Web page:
Tuesday, January 29, 2013

Wyoming, state with gayest seal in US, advances domestic partnership bill, but rejects marriage equality

Trevor Brown of the Wyoming Tribune-Eagle reports that Yesterday, the Wyoming House Corporations, Elections and Political Subdivisions Committee voted 7-2 to recommend approval of a domestic partnership law, House Bill 168, and sent it to the full House.
     Voting for: Reps. Gregg Blikre, R-Gillette; James Byrd, D-Cheyenne; Matthias Greene, R-Laramie; Jerry Paxton, R-Encampment; Ruth Petroff, R-Jackson; Dan Zwonitzer, R-Cheyenne, and Berger; against: Reps. Gerald Gay, R-Casper, and Dan Kirkbride, R-Chugwater.
     Approval came moments after the same committee voted 5-4 to reject a bill to legalize gay marriage in the state.
     Rep. Cathy Connolly, D-Laramie, Wyoming's only openly gay state lawmaker, was the lead sponsor of both bills.
     HB 168 would allow gay couples to obtain the rights, responsibilities, protections and legal benefits of immediate family members. It also states that a domestic partnership is a “civil contract between two natural persons” who are at least 18 years old.
     ...Jeran Artery, chairman of Wyoming Equality, joked that he and his partner never dreamed of looking into each other’s eyes and saying, “I love you so much honey, and I want to domestic partnership you.” But he said the domestic partnership bill would still be a historic move by the state.
     ...Rep. Lynn Hutchings, R-Cheyenne, who is black, testified she is offended when gay-rights activists make comparisons between their struggles and the civil rights movement. She said that unlike race, people’s sexual orientation can be changed through the help of others.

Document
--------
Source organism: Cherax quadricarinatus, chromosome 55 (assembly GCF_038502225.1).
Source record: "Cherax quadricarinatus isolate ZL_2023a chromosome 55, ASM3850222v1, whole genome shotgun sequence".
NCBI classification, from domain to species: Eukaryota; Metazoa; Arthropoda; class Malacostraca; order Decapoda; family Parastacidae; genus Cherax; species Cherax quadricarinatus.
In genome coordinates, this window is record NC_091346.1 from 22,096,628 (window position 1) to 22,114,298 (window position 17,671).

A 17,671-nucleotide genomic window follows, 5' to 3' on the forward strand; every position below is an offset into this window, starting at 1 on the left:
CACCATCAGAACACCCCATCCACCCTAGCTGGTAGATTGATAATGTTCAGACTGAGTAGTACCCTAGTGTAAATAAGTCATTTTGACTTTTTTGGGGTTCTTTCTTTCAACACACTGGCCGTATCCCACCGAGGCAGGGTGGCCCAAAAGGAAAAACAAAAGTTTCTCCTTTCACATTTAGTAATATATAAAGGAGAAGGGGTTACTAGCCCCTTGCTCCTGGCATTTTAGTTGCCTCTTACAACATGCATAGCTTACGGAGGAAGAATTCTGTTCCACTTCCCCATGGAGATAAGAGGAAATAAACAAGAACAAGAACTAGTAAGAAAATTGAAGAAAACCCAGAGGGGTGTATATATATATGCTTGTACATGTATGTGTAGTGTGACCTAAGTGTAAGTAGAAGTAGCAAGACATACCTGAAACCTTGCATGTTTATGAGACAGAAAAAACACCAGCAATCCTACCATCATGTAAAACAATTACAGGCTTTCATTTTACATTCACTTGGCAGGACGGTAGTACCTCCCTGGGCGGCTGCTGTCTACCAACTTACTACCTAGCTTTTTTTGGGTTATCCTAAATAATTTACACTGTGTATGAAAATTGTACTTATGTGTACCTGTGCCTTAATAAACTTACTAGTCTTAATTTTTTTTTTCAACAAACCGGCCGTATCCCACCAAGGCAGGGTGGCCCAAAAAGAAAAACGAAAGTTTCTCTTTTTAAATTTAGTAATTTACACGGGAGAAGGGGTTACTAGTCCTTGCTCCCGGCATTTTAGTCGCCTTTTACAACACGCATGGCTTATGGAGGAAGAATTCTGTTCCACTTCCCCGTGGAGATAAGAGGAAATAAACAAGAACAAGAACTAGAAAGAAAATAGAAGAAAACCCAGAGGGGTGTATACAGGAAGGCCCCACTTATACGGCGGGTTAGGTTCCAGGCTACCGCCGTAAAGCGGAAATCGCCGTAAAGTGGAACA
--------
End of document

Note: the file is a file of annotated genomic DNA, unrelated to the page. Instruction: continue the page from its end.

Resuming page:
“Being black is the result of genetics; it is inborn,” she said. “Science does not (have) evidence of a genetic involvement to sexuality … it is a choice.”
     And she added that homosexuality can be dangerous. She cited AIDS, which she referred to as “gay-related immune deficiency or GRID” n a term more commonly used to describe the disease in the 1980s n as an example of those dangers.
     “Being black is innocuous, very harmless,” she said. “Homosexual behavior has been shown to be harmful to body, mind and spirit.”
     The bill must pass three readings before advancing to Wyoming's senate. Debate could start as early as today.
     John Celock of the Huffington Post noted that Rep. Dan Zwonitzer (R-Cheyenne), a vocal supporter of gay rights who aired the hearing live on UStream, praised Connolly for being able to stomach some of the opponents' hearing testimony.
"I wanted to publicly thank Rep. Connolly," he said. "I can't believe how unimaginably horrible it would be to sit next to someone being that downright insulting. For you to sit through that, I can't believe how hard that would be."

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